In his second Roundtable essay, Jamal Khaer Ibrahim argued that professionals in industries associated with the nuclear supply chain might embrace societal verification out of a desire to "protect their professional reputations and avoid criminal or civil penalties associated with wrongdoing." But that may tell only part of the story. In my own nation, India, security at firms involved with sensitive materials is often lax. In some cases these firms do not even comply with the law, much less display concern about their professional reputations.

I recently co-authored a study on security risks related to chemical, biological, and radiological materials. The study, which entailed field visits to several of India's major industry clusters, revealed significant variations in companies' compliance with the law and their implementation of security standards. Firms that see themselves as part of a globalized world and whose commercial interests extend internationally — for instance, large pharmaceutical and petrochemical firms — tend to perform well. But at small and medium-sized firms that operate more locally, the short-term profit motive tends to outweigh safety and security concerns. It is difficult to imagine that firms such as these, which often fail to comply with existing laws and best practices, will demonstrate much interest in participating in societal verification initiatives. And if this is true in India, it is likely to be true across much of the developing world.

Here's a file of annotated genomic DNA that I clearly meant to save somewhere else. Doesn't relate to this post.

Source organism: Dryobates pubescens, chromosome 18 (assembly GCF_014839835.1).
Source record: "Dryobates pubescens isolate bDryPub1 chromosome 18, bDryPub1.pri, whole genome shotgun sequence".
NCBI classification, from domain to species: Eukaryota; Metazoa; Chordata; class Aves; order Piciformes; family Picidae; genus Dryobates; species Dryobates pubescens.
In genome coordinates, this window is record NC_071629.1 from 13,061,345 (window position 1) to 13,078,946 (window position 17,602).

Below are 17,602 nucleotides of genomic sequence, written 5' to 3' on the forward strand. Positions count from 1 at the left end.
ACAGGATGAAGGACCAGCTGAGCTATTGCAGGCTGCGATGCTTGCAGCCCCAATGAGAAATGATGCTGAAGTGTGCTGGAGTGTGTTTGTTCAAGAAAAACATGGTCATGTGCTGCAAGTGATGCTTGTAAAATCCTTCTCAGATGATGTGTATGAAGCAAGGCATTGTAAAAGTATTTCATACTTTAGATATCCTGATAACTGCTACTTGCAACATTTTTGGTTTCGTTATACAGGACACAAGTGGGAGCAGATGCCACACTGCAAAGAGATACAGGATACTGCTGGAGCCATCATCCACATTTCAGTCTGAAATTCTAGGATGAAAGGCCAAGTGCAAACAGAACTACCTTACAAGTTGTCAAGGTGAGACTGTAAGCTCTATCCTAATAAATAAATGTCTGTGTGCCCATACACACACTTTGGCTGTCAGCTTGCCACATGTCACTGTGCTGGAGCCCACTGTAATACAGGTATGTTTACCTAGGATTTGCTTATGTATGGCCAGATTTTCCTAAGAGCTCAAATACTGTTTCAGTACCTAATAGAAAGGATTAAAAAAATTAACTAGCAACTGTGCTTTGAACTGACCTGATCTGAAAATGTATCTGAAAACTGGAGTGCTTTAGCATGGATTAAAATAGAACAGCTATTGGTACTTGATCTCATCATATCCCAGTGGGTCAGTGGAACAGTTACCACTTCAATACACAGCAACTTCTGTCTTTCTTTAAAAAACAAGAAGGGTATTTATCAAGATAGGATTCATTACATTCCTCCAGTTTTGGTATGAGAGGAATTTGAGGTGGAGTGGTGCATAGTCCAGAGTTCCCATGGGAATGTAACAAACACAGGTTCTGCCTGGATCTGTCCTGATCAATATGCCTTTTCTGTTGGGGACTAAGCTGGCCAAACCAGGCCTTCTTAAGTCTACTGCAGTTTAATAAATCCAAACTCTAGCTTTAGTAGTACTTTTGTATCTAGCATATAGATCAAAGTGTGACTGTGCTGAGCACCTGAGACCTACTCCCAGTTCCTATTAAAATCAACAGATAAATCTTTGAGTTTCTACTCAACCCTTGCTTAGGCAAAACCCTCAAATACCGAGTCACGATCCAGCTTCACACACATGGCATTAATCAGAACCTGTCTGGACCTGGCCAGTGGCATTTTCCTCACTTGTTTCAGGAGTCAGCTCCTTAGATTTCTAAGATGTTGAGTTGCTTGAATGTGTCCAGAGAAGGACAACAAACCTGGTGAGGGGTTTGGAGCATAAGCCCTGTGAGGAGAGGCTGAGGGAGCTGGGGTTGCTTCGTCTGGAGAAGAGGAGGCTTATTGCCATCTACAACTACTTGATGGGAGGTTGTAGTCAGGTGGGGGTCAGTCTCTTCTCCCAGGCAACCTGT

Ibrahim also writes that nations might support societal verification efforts out of a desire "to gain trust as economic partners." This strikes me as more valid, and it raises the larger question of how best to incentivize compliance with verification arrangements, including but not limited to societal verification. Incentives could include the prospect of earning economic trust, as Ibrahim suggests, and of gaining greater integration into the world's political and security architectures. Indeed, the best incentive may be to create a more dynamic global political order in which a broader range of nations have a realistic chance of playing an important role.